Before Christ came lowly into Jerusalem and riding on a donkey, he came lowly into the world, born in the manger of a donkey.
It is Advent now. And nativity scenes display the paradox of Palm 8 on tables and lawns. In that image the cosmos gathers around a baby, where praise and strength are ordained out of the mouth of the infant Christ, where stars shine and angels sing, where men high and low give gifts, and where “all sheep and oxen, yea, and the beasts of the field” typologically attend the birth of the Lord.
We know God has put all things under Christ’s feet, but each year we are reminded of the fulfillment of this in the Incarnation. In my last post, I discussed the blessing of inspiration and how the New Testament is the fruit of not only inspired writing but also of inspired reading. It is easy to forget that inspiration is necessary for the discernment that reading requires (as the Latin verb legere etymologically implies). In this post, let us consider the discernment of the New Testament authors who recorded a passage we are doubtless familiar with during Advent and Christmas.
In Lessons and Carols, we hear the story of redemption recounted and rehearsed for us in song and narrative. Each reading comes closer towards the climax (or bathos, depending on how one looks at it) of the Incarnation. In the beginning of St. Luke’s Gospel, we are presented with a historical setting, which in terms of a five-act play, might constitute the exposition that draws us into the central conflict of the drama of Christ’s life. In this particular passage, however, there is a word that we often pass over, which I have made bold below:
And it came to pass in those days that a decree went out from Caesar Augustus that all the world should be registered. This census first took place while Quirinius was governing Syria. So all went to be registered, everyone to his own city. Joseph also went up from Galilee, out of the city of Nazareth, into Judea, to the city of David, which is called Bethlehem, because he was of the house and lineage of David, to be registered with Mary, his betrothed wife, who was with child. So it was, that while they were there, the days were completed for her to be delivered. And she brought forth her firstborn Son, and wrapped Him in swaddling cloths, and laid Him in a manger, because there was no room for them in the inn. (Luke 2:1-7, NKJV)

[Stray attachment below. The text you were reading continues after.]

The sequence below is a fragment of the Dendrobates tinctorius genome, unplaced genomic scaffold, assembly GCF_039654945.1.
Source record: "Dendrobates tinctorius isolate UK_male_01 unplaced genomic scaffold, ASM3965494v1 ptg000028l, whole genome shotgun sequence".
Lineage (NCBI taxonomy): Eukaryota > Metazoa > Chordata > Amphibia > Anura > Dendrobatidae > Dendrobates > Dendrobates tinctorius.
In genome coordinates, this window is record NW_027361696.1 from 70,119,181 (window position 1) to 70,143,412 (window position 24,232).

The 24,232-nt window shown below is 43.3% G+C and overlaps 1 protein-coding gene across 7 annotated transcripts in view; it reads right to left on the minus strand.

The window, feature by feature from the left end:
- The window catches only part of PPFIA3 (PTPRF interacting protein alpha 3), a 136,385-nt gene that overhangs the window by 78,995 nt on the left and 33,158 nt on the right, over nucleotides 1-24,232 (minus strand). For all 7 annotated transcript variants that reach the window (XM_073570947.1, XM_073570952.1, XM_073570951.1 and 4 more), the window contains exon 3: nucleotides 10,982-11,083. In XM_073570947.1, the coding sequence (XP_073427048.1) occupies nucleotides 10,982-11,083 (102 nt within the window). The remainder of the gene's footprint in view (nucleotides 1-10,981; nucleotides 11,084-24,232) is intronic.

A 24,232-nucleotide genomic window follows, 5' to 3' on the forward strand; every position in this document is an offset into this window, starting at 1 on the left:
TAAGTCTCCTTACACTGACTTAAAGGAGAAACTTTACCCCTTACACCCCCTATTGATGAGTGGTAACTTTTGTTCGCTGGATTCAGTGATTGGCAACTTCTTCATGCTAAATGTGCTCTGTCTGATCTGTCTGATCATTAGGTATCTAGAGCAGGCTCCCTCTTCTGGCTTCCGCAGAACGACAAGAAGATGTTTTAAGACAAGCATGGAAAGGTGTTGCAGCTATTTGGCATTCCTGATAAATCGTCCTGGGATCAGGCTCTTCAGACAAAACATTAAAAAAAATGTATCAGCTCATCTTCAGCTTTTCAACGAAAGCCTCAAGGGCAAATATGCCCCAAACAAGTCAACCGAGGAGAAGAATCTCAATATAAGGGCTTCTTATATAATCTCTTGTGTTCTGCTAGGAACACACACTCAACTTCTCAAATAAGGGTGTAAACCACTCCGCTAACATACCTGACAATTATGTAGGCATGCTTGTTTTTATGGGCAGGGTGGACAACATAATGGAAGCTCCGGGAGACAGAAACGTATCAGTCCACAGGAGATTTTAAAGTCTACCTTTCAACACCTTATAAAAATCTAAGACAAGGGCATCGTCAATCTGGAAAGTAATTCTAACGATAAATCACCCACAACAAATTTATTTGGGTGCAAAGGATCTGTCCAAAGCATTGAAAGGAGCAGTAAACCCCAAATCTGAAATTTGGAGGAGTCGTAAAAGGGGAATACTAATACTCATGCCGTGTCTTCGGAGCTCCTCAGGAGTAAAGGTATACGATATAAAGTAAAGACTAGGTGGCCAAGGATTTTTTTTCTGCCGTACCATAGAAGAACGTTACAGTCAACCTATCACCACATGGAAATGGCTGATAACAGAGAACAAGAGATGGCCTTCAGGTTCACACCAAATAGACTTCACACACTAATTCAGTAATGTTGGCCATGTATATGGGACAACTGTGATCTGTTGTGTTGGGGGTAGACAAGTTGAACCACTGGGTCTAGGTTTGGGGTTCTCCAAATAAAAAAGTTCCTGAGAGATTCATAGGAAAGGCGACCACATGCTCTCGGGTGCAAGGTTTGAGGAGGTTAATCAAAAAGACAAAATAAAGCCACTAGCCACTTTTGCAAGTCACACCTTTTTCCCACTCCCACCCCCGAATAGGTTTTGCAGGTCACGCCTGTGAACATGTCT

Here we encounter the noun “apographé” (ἀπογραφή), which is above translated as “census,” and the verb “apographó” (ἀπογράφω), which is above rendered “registered.” These words are related and taken together appear only six times in the Greek New Testament. Some English versions translate them consistently as either “enrolled” or “enrollment.” The ASV, for instance, reads in this way: “Now it came to pass in those days, there went out a decree from Caesar Augustus, that all the world should be enrolled” (Luke 2:1, ASV, italics mine).
To modern ears the words “enroll” or “enrollment” might sound rather odd. But regardless of the diction, there is a reason translators might choose to render this word consistently every time. Knowing what we do about the wisdom of the New Testament authors, these few occurrences are not random; this word occurs in significant places. The root itself is used three more times in Luke and once in Acts to denote this same historical event of the Augustinian census, which according to Josephus comes thirty-seven years after the Battle of Actium.
But knowing the meaning and strategic placement of this word transcends historical accountability.
In the same way that Shakespeare’s Julius Caesar transcends Plutarch’s, knowing this word helps the reader understand the philosophical aims and theological claims of the original authors. It helps us understand the deeper political dimensions of the Christ’s birth as well. It reminds us that the kingdom of God was coming before the Triumphal Entry.
This word reminds us that before Christ came lowly into Jerusalem and riding on a donkey, he came lowly into the world and born in the manger of a donkey. The author of Hebrews makes this clear. For the last time we see “apographó” (ἀπογράφω) is in Hebrews 12, where the author makes one of the most significant tropes in all the New Testament:
But ye are come unto mount Zion, and unto the city of the living God, the heavenly Jerusalem, and to innumerable hosts of angels, to the general assembly and church of the firstborn who are enrolled in heaven, and to God the Judge of all, and to the spirits of just men made perfect… (Heb. 12:23)
But this is not simply a bit of classical rhetoric.
The authors of Luke and Hebrews are different, but they are making the same profound point: that there is new and higher citizenship into a heavenly city, a citizenship that cannot be bought with money but has been already bought with the priestly sacrifice of Jesus and was inaugurated at Christ’s birth.
Isaiah was right that the Roman government would be upon his shoulders. But it was also under his feet. Even the verses of Virgil’s eclogue were more like prophecies than poetry, and in the end his lines proved more right than he intended. For this “baby boy” really would “begin” his kingdom, but it would not be the kingdom of Rome. Where Augustus commanded everyone in the antique Roman world to be enrolled into the city of man, the New Testament authors turn this idea toward a higher civilization. By the use of this key word (apographó), we can infer from the Scriptures that all earthly citizens must now be enrolled into what St. Augustine would later call the Civitas Dei.